Developing a successful health records system is important for staying current and up to date with government mandates, but what if it's more convenient to start over from scratch? Circumstances differ for every provider, and an article that recently appeared in Hospitals & Health Networks and was cited by FierceHealthIT suggests that practitioners should take a hard look at their records system and consider whether or not it works for them.
While the author of the article, Joe Flower of the Change Project, doesn't completely disparage the need for records systems, he does say that many are grappling with inefficient records structures when they would be better off replacing them outright. He recommends that health IT professionals look at the actual performance of their records platform and measure whether or not they have made information sharing better or worse.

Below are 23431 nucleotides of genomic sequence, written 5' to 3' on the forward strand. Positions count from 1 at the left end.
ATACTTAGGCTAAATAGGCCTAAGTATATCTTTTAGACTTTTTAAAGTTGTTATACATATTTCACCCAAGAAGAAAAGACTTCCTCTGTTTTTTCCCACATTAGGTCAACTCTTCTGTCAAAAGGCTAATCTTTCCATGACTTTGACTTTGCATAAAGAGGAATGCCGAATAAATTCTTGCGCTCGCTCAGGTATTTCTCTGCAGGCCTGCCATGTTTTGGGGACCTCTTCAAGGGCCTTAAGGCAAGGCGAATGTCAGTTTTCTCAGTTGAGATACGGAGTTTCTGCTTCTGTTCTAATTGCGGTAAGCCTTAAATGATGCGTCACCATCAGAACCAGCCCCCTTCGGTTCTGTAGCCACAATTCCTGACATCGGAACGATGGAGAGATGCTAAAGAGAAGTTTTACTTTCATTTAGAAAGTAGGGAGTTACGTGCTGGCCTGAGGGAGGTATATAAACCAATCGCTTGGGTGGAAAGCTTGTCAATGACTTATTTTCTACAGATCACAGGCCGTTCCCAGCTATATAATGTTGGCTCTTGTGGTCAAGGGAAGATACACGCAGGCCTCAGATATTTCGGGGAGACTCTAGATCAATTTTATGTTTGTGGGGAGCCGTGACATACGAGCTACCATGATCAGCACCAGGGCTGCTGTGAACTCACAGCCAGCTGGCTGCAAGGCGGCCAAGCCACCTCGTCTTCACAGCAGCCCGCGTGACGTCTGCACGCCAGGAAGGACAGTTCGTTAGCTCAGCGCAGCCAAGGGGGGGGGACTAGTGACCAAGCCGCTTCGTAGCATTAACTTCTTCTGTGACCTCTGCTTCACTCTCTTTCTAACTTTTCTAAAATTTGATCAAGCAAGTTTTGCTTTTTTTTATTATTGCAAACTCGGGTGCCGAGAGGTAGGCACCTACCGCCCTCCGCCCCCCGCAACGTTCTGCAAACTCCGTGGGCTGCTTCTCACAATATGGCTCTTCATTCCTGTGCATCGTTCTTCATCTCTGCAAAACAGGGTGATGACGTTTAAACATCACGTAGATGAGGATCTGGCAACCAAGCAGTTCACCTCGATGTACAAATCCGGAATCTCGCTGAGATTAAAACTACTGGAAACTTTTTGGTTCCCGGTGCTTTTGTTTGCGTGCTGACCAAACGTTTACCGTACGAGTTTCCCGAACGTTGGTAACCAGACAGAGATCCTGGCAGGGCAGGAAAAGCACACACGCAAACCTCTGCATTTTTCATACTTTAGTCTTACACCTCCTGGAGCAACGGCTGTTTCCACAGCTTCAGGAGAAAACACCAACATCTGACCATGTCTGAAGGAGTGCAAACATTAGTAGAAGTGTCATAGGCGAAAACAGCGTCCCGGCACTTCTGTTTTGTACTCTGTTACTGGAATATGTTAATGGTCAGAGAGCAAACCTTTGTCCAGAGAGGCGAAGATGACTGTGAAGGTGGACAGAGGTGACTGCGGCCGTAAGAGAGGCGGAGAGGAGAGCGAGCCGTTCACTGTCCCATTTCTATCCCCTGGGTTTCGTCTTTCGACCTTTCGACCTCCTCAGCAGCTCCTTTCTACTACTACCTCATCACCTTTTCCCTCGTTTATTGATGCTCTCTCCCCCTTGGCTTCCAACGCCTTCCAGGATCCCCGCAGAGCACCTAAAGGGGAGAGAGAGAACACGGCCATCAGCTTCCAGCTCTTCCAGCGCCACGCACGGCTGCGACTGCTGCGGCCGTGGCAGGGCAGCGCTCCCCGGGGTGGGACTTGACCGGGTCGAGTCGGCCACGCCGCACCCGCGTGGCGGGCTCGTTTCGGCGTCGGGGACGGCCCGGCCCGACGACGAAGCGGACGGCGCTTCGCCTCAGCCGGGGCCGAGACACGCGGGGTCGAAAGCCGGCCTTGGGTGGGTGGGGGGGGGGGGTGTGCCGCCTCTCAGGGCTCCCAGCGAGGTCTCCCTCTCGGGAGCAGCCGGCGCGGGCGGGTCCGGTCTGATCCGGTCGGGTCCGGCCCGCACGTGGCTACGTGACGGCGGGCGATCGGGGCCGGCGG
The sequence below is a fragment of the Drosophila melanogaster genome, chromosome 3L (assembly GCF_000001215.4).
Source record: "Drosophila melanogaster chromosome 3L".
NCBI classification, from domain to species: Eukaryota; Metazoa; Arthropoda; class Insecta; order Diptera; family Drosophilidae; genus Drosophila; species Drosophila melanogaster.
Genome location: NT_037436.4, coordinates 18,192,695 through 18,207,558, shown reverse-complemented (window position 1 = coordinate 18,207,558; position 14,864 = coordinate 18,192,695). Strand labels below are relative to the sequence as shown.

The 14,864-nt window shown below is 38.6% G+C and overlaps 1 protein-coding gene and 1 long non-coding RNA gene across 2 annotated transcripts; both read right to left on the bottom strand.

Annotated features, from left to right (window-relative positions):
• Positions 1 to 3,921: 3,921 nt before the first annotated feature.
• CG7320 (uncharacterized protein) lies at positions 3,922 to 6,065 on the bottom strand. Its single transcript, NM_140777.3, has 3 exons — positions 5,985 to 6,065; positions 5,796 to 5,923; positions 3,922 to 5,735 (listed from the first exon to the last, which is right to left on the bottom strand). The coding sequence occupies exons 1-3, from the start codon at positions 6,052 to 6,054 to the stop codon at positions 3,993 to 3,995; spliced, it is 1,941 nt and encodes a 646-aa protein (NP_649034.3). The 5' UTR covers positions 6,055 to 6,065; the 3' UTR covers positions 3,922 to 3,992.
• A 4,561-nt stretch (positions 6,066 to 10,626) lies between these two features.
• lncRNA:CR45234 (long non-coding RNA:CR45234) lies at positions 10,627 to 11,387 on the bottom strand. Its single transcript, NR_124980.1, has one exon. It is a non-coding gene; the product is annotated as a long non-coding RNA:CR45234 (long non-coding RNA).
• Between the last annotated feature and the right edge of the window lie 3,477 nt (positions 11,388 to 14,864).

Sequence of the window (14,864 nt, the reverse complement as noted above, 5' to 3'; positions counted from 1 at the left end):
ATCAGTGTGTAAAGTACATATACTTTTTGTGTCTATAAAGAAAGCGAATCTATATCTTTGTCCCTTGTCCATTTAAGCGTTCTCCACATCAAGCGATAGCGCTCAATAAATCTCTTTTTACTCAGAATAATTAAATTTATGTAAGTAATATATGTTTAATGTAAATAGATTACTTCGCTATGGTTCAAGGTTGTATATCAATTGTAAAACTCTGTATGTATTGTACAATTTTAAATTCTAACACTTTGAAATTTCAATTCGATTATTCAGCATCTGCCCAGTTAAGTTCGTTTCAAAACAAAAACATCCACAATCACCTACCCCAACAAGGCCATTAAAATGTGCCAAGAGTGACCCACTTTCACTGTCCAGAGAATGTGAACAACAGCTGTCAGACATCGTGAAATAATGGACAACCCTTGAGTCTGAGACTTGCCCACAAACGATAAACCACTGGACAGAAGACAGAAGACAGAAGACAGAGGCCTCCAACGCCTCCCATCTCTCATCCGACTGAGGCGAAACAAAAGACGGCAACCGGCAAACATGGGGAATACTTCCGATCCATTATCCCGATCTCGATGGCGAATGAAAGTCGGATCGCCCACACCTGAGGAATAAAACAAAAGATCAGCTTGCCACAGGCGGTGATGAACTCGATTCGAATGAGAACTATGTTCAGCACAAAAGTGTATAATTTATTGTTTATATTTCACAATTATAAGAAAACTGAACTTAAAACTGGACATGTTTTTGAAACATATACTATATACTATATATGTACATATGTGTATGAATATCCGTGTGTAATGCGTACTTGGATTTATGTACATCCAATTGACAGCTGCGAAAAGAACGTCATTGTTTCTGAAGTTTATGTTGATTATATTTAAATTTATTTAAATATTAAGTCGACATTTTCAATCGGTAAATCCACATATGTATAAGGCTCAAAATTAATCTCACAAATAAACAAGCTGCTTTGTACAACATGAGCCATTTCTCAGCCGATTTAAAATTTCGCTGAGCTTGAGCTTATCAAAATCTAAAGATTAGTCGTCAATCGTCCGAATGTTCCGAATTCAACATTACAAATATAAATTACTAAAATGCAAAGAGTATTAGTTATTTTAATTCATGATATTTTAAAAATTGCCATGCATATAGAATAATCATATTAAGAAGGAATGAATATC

Before deciding whether to stay with their current approach to managing digital health information, Flower also says that organizations should look for possible security flaws, transparency issues, ease of use and other potential roadblocks to consistent and helpful service across the board.
Another thing Flower focuses on is the importance of interoperability and sharing data, which he says should be less difficult than it has been for many. In an opinion letter written to the New York Times, Mark Segal and Sarah Corley of the Electronic Health Record Association recently expressed a similar interest in this aspect.
"The federal incentive program for providers to acquire and meaningfully use federally certified electronic health records has spurred greatly increased adoption," they write. "Certification requires the systems to have substantial data exchange capabilities — interoperability — using national standards, with more than 500 electronic health record systems now certified to these capabilities."
Whether or not your practice is staying with their current records system, healthcare coding and consulting services will help recognize the processes you need to adhere to.